Jason Hsu: Rob coined the phrase “Third Pillar” five years ago in 2010,1 a year when All Asset posted strong returns. Most investors limit their portfolios to two pillars: 1) mainstream equities, which provide participation in economic growth, and 2) mainstream bonds, which offer steady income while reducing volatility. But in a high-inflation environment both disappoint. Adding a third pillar – asset classes that are positively correlated with inflation and/or offer higher yields and faster growth – to most investors’ portfolios can provide meaningful improvement in real return and in diversification away from conventional asset classes. The suite’s since-inception average allocation to the Third Pillar has been 77% in All Asset and 86% in All Authority. Our core objectives and our investment style are no different today than they were over a decade ago.

The use of Third Pillar assets in the AA funds has risen in the last few years for several reasons. First, PIMCO’s Third Pillar toolkit has gained breadth. One new tool in the toolkit is alternative, or absolute return, strategies. These alpha-focused funds, which do not have a beta benchmark, have allowed us to lower portfolio risk without sacrificing expected positive return. No such alternative funds existed before 2008. Today, we have eight alternative strategy funds, which constitute nearly one-fifth of the portfolio’s overall allocation. We anticipate that allocations to the Third Pillar will rise as new compelling diversification strategies are added to our opportunity set.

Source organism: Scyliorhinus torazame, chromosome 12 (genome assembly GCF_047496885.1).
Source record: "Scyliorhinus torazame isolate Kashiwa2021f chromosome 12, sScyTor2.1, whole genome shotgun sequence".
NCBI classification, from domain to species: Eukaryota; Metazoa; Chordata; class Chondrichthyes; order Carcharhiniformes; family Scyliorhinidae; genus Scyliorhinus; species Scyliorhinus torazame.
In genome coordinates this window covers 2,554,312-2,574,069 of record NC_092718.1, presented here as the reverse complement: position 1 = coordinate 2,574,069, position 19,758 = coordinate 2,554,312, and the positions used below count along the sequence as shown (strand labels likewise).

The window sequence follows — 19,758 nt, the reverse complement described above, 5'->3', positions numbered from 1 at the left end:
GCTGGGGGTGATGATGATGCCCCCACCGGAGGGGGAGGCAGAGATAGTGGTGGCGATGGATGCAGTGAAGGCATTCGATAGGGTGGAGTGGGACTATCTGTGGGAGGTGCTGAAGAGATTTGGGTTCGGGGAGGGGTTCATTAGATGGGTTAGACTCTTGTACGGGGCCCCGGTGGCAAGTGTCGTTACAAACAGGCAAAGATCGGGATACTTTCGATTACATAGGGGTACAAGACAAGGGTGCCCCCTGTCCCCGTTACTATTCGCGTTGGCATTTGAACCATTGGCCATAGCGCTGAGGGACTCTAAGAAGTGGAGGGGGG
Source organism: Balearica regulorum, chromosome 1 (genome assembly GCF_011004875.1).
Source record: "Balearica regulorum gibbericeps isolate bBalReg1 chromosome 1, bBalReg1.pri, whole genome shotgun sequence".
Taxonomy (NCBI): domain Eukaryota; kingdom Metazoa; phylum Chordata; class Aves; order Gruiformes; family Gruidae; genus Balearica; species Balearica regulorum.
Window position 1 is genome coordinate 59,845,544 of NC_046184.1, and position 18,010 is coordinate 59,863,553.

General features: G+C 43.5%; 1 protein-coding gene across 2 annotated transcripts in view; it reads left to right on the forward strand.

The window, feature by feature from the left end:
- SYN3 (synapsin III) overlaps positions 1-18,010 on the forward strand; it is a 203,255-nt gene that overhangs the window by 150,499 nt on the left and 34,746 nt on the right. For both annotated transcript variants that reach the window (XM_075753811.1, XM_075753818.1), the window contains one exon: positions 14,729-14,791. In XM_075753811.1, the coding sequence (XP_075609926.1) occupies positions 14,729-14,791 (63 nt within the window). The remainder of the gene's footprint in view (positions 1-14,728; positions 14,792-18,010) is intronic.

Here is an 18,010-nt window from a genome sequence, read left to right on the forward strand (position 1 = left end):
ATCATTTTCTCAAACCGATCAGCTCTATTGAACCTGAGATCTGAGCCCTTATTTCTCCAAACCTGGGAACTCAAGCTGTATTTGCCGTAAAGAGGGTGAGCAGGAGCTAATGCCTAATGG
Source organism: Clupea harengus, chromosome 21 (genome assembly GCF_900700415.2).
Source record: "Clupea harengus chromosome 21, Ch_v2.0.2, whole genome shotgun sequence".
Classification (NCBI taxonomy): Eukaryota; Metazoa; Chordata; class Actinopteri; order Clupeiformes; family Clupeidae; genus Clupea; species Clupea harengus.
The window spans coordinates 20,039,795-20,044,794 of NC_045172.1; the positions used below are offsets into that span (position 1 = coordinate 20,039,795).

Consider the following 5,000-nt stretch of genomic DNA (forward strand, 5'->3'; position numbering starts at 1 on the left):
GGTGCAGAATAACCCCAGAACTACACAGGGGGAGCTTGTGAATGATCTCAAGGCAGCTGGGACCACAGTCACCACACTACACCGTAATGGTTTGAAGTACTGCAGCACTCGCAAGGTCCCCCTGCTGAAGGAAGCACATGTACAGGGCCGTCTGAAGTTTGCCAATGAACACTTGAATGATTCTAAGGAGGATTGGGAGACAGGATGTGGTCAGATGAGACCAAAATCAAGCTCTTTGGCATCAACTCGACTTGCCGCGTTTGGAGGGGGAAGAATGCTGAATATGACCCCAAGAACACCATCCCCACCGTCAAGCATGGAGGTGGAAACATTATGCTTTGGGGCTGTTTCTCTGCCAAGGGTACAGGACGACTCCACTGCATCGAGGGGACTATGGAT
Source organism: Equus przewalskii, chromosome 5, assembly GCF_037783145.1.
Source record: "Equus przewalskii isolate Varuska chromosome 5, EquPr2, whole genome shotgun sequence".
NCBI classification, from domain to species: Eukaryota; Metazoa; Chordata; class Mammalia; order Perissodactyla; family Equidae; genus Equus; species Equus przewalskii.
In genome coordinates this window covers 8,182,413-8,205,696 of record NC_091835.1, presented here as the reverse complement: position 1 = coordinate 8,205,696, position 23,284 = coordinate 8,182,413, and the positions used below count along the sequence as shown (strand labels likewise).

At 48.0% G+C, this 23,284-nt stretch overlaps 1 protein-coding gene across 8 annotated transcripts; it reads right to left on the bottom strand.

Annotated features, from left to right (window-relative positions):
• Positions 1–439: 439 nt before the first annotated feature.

Second, over the past few years, many Third Pillar asset classes have become increasingly attractive relative to mainstream stocks and bonds, and a number of diversifying inflation hedges have been offered at a discount. Since January 2013, the yield advantage of an equal-weighted Third Pillar composite2 relative to the mainstream 60/40 portfolio has risen from 57% to over 90%, as Figure 2 illustrates. Our value-oriented, contra-trading strategies emphasize these asset classes, bargains that we believe offer premium yields and the highest prospective returns.

Lastly, our average allocation to the Third Pillar in the All Authority fund is higher than in its early days because leverage is currently very inexpensive. Higher amounts of leverage have allowed us to capture more relative-value opportunities across the most attractive Third Pillar asset classes. We consider these alternative strategies to be where we store our “dry powder.”

1 Rob’s first published use of the term “Third Pillar” was in the September 2010 white paper “Fighting Yesterday’s War,”

2The Third Pillar composite is an equal-weighted passive basket of classic and stealth inflation hedges, including long TIPS, REITs, EM equities, EM bonds, and commodities. In this exercise, we exclude commodities because of the unavailability of yield data.

The Author

Robert Arnott

Founder and Chairman, Research Affiliates

Jason Hsu

Co-Founder, Research Affiliates

Related Funds


Investors should consider the investment objectives, risks, charges and expenses of the funds carefully before investing. This and other information are contained in the fund’s prospectus and summary prospectus, if available, which may be obtained by contacting your investment professional or PIMCO representative or by visiting Please read them carefully before you invest or send money.